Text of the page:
Looking towards the future, a “Big Data” approach to learning analytics seems imminent. With this in mind, it is worth familiarising yourself with the possibilities now. There are things you can do at the local level, even if time is short.
For example, Moodle’s gradebook gives information like bar-graphs of grade distribution, time spent on each task, and the average grade received by students for each question, among other things. Functionality can also be extended with plug-ins, LTIs or external content.
This can help optimise your online assessments for a wider cohort, or identify topics which might need further exploration to ensure sufficient depth of understanding.
5. Check access and accessibility
Online assessments offer a chance for students to work around distance, disability, or illnesses more effectively, and options to complete coursework at a time and place most suitable to their needs. However, this benefit can only be reached if the requirements and deadlines are fair and clearly laid out to students.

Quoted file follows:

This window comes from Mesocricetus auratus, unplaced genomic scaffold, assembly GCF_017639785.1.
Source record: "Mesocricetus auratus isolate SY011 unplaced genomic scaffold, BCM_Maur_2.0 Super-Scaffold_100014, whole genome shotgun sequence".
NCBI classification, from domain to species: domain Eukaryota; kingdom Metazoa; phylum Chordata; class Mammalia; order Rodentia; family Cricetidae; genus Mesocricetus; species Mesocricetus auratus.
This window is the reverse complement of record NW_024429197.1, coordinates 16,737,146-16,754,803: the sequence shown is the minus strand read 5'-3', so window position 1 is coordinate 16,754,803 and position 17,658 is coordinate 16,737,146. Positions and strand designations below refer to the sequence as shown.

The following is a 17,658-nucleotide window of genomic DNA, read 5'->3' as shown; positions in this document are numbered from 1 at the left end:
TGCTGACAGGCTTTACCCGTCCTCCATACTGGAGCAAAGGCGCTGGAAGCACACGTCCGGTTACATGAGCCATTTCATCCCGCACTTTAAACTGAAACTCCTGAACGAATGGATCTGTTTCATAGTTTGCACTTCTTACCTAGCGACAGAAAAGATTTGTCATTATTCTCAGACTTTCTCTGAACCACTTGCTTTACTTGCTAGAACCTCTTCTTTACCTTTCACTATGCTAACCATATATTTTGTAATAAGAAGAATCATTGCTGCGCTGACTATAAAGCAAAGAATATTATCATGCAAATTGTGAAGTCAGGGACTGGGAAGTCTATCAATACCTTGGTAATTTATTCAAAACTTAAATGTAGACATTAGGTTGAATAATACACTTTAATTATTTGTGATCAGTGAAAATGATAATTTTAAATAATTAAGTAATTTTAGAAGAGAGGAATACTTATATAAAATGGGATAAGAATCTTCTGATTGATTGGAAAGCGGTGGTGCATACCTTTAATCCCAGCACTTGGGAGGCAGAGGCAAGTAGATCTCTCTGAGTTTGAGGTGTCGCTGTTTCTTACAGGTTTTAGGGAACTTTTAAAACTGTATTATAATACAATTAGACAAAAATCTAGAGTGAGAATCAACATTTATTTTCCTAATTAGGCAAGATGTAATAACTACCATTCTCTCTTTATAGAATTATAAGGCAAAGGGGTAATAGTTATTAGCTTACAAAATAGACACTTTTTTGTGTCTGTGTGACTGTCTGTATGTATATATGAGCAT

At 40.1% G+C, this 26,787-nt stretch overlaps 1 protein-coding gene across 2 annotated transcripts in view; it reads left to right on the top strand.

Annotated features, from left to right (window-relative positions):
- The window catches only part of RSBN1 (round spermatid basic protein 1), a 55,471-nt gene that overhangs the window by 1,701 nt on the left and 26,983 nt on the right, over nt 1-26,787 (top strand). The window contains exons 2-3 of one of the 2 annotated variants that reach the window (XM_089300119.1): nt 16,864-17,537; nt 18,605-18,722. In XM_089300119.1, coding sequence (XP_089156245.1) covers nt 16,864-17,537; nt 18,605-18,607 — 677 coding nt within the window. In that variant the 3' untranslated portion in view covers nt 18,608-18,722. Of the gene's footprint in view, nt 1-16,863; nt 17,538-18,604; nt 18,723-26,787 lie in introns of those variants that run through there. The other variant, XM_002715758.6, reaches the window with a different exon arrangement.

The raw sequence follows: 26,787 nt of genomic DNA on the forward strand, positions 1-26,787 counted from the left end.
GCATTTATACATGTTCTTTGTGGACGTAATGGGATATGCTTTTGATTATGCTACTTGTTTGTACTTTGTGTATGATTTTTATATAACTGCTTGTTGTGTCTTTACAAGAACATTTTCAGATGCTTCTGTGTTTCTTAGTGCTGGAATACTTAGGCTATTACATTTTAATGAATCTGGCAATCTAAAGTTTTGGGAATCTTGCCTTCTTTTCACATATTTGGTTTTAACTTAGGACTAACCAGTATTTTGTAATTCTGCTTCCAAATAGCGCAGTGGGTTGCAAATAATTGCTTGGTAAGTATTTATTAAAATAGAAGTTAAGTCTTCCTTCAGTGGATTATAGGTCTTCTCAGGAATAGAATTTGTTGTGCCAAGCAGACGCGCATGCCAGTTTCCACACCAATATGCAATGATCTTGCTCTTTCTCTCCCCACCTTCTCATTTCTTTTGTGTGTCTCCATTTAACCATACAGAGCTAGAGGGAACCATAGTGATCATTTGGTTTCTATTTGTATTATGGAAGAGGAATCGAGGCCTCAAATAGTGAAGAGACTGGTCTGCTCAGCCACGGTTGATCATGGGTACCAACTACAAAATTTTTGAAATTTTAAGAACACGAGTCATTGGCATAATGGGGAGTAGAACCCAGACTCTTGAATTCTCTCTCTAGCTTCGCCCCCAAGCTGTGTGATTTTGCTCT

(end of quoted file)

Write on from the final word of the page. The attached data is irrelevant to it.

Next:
In addition, even the greatest online assessment in the world is not going to help students learn if they cannot access it or understand how to use it.
Given appropriate training, students may have little issue adopting a new piece of technology. But if the resources are not intuitive, there may be teething problems.
Preparing new assessments in good time so you have time to familiarise yourself will boost the effectiveness of the experience for your students if they have questions.
Within your student cohort, you will likely have a diversity of digital capabilities. To help ensure online material is broadly accessible, the Web Content Accessibility Guidelines (WCAG 2.0) comprise a set of recommendations.
These include keyboard navigation, text alternatives for images, considerations for time-based media and accessible use of language. These can be checked against your online assessment at any time.
Takeaway and reflection
Introduced appropriately, online assessments can support constructive alignment and instil confidence in students at all stages of their course.
Furthermore utilising technology for assessments can offer something extra; by way of feedback quality, learning analytics and increased accessibility.
Have you taken steps recently to enhance your online assessment?
If so, has it been successful, and what metrics are you using the find out? If not, what do you think your main “sticking point” is, and which aspect from the list above might have the biggest impact?